This report investigates the comparative net energy, job, and dollar costs of buying Western and Eastern coal in a fictitious Chicago power plant to produce 1000 kilowatt-hours of electricity. The energy and labor costs include all energy and labor required throughout the U. S. economy to produce this electricity. While this research was in progress, a law was passed requiring all new coal-fired power plants to scrub coal at 90 percent sulfur removal, whereas prior to this law, Western coal could be utilized without scrubbers. The dollar costs as well as the energy costs favored Western surface-mined coal versus Eastern coal whether underground or surface mined. For the purpose of trying to estimate the effects of the new law, data based on conventional limestone scrub of Western coal were used as well as a cycle with no scrubbing at all. When applying conventional scrubbers to Western coal, the least-cost energy and dollar cycle switches from the Western coal to the Eastern coal system. Obviously, transport distance plays a key role in this conclusion. The break-even distance at which transport energy equals the additional energy costs of conventional scrubbing was 2346 miles. When scrubbers are used on Eastern and Western coal, this break-even distance falls to 135 miles.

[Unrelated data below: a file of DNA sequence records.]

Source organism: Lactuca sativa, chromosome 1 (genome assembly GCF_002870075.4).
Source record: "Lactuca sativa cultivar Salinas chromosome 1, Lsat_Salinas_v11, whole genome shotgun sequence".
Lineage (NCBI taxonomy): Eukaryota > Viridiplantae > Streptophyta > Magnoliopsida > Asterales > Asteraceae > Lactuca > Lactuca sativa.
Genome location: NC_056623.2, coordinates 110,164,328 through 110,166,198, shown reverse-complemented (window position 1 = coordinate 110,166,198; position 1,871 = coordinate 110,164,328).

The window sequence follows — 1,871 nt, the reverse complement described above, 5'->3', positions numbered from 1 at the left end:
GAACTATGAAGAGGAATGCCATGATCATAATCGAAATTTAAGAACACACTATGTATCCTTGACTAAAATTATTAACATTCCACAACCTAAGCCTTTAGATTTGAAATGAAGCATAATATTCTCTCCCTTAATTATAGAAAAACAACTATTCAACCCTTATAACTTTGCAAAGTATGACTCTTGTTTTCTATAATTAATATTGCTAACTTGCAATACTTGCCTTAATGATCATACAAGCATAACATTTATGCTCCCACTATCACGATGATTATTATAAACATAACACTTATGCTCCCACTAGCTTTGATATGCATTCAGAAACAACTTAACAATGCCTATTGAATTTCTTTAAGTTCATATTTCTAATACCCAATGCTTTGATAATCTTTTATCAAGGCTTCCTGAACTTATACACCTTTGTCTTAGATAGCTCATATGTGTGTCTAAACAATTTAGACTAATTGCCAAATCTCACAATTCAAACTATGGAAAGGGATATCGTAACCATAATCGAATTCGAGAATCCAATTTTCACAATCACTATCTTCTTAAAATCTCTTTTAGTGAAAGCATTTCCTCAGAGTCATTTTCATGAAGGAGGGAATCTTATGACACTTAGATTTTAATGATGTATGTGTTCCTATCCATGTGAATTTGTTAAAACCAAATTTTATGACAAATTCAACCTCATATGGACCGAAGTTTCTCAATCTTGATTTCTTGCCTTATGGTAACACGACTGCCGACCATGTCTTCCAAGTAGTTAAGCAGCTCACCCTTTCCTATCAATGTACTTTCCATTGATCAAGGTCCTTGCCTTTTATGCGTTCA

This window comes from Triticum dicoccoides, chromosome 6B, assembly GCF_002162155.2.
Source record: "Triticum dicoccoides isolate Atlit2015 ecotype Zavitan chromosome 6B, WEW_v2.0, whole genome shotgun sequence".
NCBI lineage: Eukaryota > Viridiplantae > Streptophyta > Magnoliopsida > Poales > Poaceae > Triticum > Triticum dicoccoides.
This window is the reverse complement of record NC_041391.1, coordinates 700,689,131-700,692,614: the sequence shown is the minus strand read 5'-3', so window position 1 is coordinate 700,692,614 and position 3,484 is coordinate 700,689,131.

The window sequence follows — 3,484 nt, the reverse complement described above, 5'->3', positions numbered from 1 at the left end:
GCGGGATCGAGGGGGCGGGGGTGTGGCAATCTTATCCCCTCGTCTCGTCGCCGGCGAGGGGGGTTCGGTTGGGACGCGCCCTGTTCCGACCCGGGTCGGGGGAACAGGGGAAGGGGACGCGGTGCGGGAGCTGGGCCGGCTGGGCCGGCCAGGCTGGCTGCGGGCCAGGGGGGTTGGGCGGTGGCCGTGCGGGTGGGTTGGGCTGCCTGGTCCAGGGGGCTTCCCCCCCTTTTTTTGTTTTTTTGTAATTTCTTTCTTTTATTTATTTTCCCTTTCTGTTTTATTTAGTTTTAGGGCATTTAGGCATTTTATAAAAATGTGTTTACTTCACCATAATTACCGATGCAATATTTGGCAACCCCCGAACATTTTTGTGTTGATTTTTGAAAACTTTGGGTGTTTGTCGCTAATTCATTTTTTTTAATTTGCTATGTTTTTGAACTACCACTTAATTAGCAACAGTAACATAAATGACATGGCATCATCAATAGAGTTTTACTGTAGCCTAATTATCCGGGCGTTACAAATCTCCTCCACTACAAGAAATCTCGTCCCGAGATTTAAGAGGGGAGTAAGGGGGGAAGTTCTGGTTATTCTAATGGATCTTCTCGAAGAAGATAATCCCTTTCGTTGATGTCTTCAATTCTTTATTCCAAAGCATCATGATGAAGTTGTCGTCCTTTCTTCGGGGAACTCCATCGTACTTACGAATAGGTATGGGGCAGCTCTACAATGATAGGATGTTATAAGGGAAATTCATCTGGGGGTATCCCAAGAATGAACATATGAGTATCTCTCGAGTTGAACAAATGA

|Original language||English (US)|
|Number of pages||28|
|Journal||Energy Systems and Policy|
|State||Published - 1981|
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